Surprised to hear that there's an award show for podcasts? Why not! There's one for almost everything else. However, in this case, you can have a voice, or vote....or well, you know what I mean!
Beginning this Sunday, July 1st and ending on July 31st, listeners can nominate their favorite podcasts. "5-Alarm Task Force" is already registered under the "Government & Organizations" category. You will need to register and than nominate us in our category.
We hope that you will take a few moments and nominate our podcast. I do this podcast for you, our listeners, where you're in the fire service, EMS or law enforcement, or you're a "buff," someone who enjoys listening and learning about the fire service and first responders.
You will find all the rules for the contest at http://www.podcastawards.com/rules. And thank you for listening and your support!
Our podcast with Asst. Chief John Luca of the Boca Raton Fire Department will close off our second season of "5-Alarm Task Force," and take a few weeks off to share some quality time with my wonderful and very patient wife, who is also on her summer break as a teacher. Fear not, brave listeners, for we will return in mid-to-late August with more episodes and with both new and returning guests!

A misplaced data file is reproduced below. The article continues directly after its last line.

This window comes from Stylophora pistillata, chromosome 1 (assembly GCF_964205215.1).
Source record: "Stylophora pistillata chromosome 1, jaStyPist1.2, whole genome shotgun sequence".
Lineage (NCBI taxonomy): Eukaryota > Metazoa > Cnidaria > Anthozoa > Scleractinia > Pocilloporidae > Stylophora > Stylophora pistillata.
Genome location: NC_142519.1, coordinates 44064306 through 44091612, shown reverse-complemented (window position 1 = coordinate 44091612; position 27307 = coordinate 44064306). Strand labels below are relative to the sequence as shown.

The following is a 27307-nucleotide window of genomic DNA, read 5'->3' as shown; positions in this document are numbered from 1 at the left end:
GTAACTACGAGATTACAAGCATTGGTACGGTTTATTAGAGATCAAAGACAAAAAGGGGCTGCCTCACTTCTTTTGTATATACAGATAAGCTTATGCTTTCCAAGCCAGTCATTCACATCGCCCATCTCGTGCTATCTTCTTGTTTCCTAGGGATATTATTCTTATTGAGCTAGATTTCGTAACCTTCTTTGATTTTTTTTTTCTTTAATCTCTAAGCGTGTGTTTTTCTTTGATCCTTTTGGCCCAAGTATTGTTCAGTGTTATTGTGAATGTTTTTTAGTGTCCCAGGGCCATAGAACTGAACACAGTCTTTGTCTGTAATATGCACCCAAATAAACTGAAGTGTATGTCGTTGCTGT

Since we owned our first home up in Syracuse NY in 1981, we have enjoyed planting a vegetable garden. And living in South Florida for more than the past 25 years, we don't need to wait until summer, but it is when we have the most time to attend to the task of being good gardeners.
Over the last few months, I have attempted to plant another seed and tend to it and hope for the "fruit" it will bear. That is our special page on the Patreon website. (http://www.patreon.com/Dalmatprod). Patreon allows creative artists of all types, from paints to singers, from rock bands to poets and yes, even podcasters, to post their works or information about their works, and where those who appreciate the works the artists create, can support them financially with contributions.
Some artists have specials episodes or creations that only share with financial supporters. Some create special releases that only the donors can access, while leaving most of their creations available to all. And then there are those, like me, who keep all their creations available at no cost whatsoever and hope that loyal supporters like you, will help with either a one-time or occasional donation and offer a special gift or “perk” to those who meet a certain level of donation.
First, I promise you that I will always keep “5-Alarm Task Force” free to anyone and everyone who wishes to listen to it. With all the streaming services that carry us now, it would be quite difficult to require a “pay-for-play” arrangement, anyway.
Second, for me to be able to both continue bringing you great episodes of “5-Alarm Task Force” and expanding what we can do to bring you even better podcasts, I do need your help. I love what I do and wish I was able to shoulder all the costs that it will take to keep producing new and better shows for you; but I cannot.